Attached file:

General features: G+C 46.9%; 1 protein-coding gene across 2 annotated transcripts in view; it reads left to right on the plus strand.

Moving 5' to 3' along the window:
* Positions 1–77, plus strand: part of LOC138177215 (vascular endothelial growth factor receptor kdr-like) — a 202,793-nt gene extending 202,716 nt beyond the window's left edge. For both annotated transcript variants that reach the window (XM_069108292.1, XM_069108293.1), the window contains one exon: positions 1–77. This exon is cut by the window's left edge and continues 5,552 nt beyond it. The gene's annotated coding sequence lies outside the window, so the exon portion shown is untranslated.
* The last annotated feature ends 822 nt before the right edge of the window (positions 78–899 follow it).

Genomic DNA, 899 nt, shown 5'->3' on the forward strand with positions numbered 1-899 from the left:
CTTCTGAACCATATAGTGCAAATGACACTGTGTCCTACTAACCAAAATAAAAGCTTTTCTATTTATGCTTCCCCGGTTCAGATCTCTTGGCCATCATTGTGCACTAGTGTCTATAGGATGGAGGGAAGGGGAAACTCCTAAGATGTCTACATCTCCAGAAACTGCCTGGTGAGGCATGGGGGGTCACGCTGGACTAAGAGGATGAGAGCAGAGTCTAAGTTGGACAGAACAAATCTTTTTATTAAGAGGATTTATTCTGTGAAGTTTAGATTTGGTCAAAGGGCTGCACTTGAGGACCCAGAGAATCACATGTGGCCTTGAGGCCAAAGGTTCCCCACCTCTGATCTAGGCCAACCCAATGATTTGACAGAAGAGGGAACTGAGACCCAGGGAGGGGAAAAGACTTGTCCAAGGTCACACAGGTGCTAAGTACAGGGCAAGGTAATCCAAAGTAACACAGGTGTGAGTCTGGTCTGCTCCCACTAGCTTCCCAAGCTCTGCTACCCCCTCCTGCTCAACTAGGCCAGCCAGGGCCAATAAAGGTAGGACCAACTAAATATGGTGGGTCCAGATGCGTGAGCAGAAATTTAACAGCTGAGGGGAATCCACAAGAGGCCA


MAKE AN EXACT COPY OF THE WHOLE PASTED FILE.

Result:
General features: G+C 46.9%; 1 protein-coding gene across 2 annotated transcripts in view; it reads left to right on the plus strand.

Moving 5' to 3' along the window:
* Positions 1–77, plus strand: part of LOC138177215 (vascular endothelial growth factor receptor kdr-like) — a 202,793-nt gene extending 202,716 nt beyond the window's left edge. For both annotated transcript variants that reach the window (XM_069108292.1, XM_069108293.1), the window contains one exon: positions 1–77. This exon is cut by the window's left edge and continues 5,552 nt beyond it. The gene's annotated coding sequence lies outside the window, so the exon portion shown is untranslated.
* The last annotated feature ends 822 nt before the right edge of the window (positions 78–899 follow it).

Genomic DNA, 899 nt, shown 5'->3' on the forward strand with positions numbered 1-899 from the left:
CTTCTGAACCATATAGTGCAAATGACACTGTGTCCTACTAACCAAAATAAAAGCTTTTCTATTTATGCTTCCCCGGTTCAGATCTCTTGGCCATCATTGTGCACTAGTGTCTATAGGATGGAGGGAAGGGGAAACTCCTAAGATGTCTACATCTCCAGAAACTGCCTGGTGAGGCATGGGGGGTCACGCTGGACTAAGAGGATGAGAGCAGAGTCTAAGTTGGACAGAACAAATCTTTTTATTAAGAGGATTTATTCTGTGAAGTTTAGATTTGGTCAAAGGGCTGCACTTGAGGACCCAGAGAATCACATGTGGCCTTGAGGCCAAAGGTTCCCCACCTCTGATCTAGGCCAACCCAATGATTTGACAGAAGAGGGAACTGAGACCCAGGGAGGGGAAAAGACTTGTCCAAGGTCACACAGGTGCTAAGTACAGGGCAAGGTAATCCAAAGTAACACAGGTGTGAGTCTGGTCTGCTCCCACTAGCTTCCCAAGCTCTGCTACCCCCTCCTGCTCAACTAGGCCAGCCAGGGCCAATAAAGGTAGGACCAACTAAATATGGTGGGTCCAGATGCGTGAGCAGAAATTTAACAGCTGAGGGGAATCCACAAGAGGCCA